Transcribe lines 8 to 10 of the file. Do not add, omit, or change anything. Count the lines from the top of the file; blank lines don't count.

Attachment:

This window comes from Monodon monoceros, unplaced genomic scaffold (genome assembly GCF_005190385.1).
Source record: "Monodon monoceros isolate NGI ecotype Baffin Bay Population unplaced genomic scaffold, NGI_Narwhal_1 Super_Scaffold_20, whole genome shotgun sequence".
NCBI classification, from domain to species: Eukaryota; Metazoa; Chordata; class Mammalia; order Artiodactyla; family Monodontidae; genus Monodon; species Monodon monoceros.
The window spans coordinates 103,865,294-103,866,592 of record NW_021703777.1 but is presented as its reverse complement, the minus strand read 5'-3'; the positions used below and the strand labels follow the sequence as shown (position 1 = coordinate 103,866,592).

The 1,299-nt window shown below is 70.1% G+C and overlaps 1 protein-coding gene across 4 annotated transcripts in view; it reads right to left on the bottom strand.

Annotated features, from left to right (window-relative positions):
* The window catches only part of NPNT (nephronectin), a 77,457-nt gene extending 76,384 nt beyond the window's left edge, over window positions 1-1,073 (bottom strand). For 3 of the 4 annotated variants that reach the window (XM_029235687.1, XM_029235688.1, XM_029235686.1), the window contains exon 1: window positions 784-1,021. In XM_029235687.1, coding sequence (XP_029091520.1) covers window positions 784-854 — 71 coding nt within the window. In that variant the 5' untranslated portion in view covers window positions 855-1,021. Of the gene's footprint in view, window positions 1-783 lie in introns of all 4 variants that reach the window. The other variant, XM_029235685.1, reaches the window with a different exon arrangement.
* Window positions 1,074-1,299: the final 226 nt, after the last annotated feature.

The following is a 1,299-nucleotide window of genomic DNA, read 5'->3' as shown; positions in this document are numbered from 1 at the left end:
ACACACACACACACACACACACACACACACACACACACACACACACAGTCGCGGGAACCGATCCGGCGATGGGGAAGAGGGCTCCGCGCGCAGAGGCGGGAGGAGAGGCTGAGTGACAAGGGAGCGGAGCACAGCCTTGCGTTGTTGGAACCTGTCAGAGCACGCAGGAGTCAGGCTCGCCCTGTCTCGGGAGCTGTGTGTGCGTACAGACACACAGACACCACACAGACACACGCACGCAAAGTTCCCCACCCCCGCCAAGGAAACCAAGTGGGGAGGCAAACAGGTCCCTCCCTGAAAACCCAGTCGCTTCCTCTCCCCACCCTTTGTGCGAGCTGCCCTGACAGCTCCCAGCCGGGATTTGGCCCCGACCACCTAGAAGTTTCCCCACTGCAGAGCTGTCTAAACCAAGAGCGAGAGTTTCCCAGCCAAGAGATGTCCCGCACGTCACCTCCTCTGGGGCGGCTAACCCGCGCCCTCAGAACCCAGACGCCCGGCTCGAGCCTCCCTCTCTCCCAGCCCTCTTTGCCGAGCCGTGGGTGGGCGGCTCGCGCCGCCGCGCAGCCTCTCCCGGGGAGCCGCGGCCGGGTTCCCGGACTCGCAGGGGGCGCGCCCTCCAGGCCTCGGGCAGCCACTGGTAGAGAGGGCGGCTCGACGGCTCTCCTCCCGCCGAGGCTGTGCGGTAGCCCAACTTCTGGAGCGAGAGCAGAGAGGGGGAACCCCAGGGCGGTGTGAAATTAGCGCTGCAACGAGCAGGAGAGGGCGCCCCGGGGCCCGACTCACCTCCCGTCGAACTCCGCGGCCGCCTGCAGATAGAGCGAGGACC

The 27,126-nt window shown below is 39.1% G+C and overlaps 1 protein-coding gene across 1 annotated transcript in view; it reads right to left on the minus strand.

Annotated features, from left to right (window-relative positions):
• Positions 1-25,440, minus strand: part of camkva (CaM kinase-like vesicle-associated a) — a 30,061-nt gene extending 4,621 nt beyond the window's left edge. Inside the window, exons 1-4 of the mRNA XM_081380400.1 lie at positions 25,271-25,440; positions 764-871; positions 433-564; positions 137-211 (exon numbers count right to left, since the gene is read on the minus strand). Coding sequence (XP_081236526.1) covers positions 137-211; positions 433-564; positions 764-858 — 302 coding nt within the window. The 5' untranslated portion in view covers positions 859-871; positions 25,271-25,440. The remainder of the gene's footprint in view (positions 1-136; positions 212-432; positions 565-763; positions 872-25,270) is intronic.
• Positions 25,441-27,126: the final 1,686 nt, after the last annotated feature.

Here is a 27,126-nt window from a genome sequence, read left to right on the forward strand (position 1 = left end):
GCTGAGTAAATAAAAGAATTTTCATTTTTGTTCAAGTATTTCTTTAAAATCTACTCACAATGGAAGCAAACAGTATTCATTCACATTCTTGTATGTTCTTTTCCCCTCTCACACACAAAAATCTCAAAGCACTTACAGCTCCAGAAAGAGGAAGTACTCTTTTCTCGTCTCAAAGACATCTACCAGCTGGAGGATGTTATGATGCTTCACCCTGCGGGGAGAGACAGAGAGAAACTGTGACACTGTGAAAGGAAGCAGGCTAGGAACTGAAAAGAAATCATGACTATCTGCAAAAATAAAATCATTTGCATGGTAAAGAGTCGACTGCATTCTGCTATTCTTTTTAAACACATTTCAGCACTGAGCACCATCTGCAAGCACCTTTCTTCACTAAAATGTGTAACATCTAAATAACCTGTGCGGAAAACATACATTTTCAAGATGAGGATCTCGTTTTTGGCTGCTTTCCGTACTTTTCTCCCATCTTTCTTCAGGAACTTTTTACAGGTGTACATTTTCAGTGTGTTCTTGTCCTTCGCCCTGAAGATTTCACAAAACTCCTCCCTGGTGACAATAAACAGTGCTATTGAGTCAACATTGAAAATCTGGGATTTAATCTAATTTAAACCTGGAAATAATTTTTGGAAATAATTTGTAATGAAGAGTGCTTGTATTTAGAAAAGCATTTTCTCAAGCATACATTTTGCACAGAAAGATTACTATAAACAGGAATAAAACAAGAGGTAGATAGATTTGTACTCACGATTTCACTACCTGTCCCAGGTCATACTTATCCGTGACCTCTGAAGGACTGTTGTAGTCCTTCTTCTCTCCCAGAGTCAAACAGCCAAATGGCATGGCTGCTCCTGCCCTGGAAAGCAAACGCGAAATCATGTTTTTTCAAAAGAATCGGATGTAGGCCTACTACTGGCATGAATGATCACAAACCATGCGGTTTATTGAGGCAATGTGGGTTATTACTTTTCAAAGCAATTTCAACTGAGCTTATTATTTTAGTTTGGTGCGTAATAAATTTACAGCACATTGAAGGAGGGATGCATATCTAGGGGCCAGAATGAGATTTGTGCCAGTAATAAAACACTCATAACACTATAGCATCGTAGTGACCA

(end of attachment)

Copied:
* Window positions 1,074-1,299: the final 226 nt, after the last annotated feature.

The following is a 1,299-nucleotide window of genomic DNA, read 5'->3' as shown; positions in this document are numbered from 1 at the left end:
ACACACACACACACACACACACACACACACACACACACACACACACAGTCGCGGGAACCGATCCGGCGATGGGGAAGAGGGCTCCGCGCGCAGAGGCGGGAGGAGAGGCTGAGTGACAAGGGAGCGGAGCACAGCCTTGCGTTGTTGGAACCTGTCAGAGCACGCAGGAGTCAGGCTCGCCCTGTCTCGGGAGCTGTGTGTGCGTACAGACACACAGACACCACACAGACACACGCACGCAAAGTTCCCCACCCCCGCCAAGGAAACCAAGTGGGGAGGCAAACAGGTCCCTCCCTGAAAACCCAGTCGCTTCCTCTCCCCACCCTTTGTGCGAGCTGCCCTGACAGCTCCCAGCCGGGATTTGGCCCCGACCACCTAGAAGTTTCCCCACTGCAGAGCTGTCTAAACCAAGAGCGAGAGTTTCCCAGCCAAGAGATGTCCCGCACGTCACCTCCTCTGGGGCGGCTAACCCGCGCCCTCAGAACCCAGACGCCCGGCTCGAGCCTCCCTCTCTCCCAGCCCTCTTTGCCGAGCCGTGGGTGGGCGGCTCGCGCCGCCGCGCAGCCTCTCCCGGGGAGCCGCGGCCGGGTTCCCGGACTCGCAGGGGGCGCGCCCTCCAGGCCTCGGGCAGCCACTGGTAGAGAGGGCGGCTCGACGGCTCTCCTCCCGCCGAGGCTGTGCGGTAGCCCAACTTCTGGAGCGAGAGCAGAGAGGGGGAACCCCAGGGCGGTGTGAAATTAGCGCTGCAACGAGCAGGAGAGGGCGCCCCGGGGCCCGACTCACCTCCCGTCGAACTCCGCGGCCGCCTGCAGATAGAGCGAGGACC